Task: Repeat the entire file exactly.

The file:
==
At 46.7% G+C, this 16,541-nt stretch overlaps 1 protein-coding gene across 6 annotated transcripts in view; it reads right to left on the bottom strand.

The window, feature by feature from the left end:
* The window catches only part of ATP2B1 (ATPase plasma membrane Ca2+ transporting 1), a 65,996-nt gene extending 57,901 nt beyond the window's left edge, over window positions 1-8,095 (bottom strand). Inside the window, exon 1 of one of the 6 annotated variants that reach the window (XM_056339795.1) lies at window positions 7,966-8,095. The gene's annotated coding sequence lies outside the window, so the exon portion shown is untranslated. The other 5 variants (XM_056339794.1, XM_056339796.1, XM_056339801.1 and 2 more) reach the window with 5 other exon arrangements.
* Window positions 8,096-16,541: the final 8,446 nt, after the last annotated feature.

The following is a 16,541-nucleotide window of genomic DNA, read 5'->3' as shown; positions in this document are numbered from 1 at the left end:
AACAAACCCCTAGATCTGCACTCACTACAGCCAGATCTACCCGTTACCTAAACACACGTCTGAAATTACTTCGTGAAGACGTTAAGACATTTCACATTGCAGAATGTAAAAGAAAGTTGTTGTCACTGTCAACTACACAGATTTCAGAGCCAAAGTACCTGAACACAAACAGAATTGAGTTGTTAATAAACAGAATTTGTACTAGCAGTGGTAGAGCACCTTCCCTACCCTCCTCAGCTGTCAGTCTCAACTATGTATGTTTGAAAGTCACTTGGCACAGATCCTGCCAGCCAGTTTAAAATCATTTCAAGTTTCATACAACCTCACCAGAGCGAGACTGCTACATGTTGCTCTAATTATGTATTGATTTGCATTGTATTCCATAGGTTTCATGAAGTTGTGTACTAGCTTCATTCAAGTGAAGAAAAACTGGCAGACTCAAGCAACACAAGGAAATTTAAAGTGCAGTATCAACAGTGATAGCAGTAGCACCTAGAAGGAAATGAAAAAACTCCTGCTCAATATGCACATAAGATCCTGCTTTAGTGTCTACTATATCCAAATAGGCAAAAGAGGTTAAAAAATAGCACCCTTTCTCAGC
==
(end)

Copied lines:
At 46.7% G+C, this 16,541-nt stretch overlaps 1 protein-coding gene across 6 annotated transcripts in view; it reads right to left on the bottom strand.

The window, feature by feature from the left end:
* The window catches only part of ATP2B1 (ATPase plasma membrane Ca2+ transporting 1), a 65,996-nt gene extending 57,901 nt beyond the window's left edge, over window positions 1-8,095 (bottom strand). Inside the window, exon 1 of one of the 6 annotated variants that reach the window (XM_056339795.1) lies at window positions 7,966-8,095. The gene's annotated coding sequence lies outside the window, so the exon portion shown is untranslated. The other 5 variants (XM_056339794.1, XM_056339796.1, XM_056339801.1 and 2 more) reach the window with 5 other exon arrangements.
* Window positions 8,096-16,541: the final 8,446 nt, after the last annotated feature.

The following is a 16,541-nucleotide window of genomic DNA, read 5'->3' as shown; positions in this document are numbered from 1 at the left end:
AACAAACCCCTAGATCTGCACTCACTACAGCCAGATCTACCCGTTACCTAAACACACGTCTGAAATTACTTCGTGAAGACGTTAAGACATTTCACATTGCAGAATGTAAAAGAAAGTTGTTGTCACTGTCAACTACACAGATTTCAGAGCCAAAGTACCTGAACACAAACAGAATTGAGTTGTTAATAAACAGAATTTGTACTAGCAGTGGTAGAGCACCTTCCCTACCCTCCTCAGCTGTCAGTCTCAACTATGTATGTTTGAAAGTCACTTGGCACAGATCCTGCCAGCCAGTTTAAAATCATTTCAAGTTTCATACAACCTCACCAGAGCGAGACTGCTACATGTTGCTCTAATTATGTATTGATTTGCATTGTATTCCATAGGTTTCATGAAGTTGTGTACTAGCTTCATTCAAGTGAAGAAAAACTGGCAGACTCAAGCAACACAAGGAAATTTAAAGTGCAGTATCAACAGTGATAGCAGTAGCACCTAGAAGGAAATGAAAAAACTCCTGCTCAATATGCACATAAGATCCTGCTTTAGTGTCTACTATATCCAAATAGGCAAAAGAGGTTAAAAAATAGCACCCTTTCTCAGC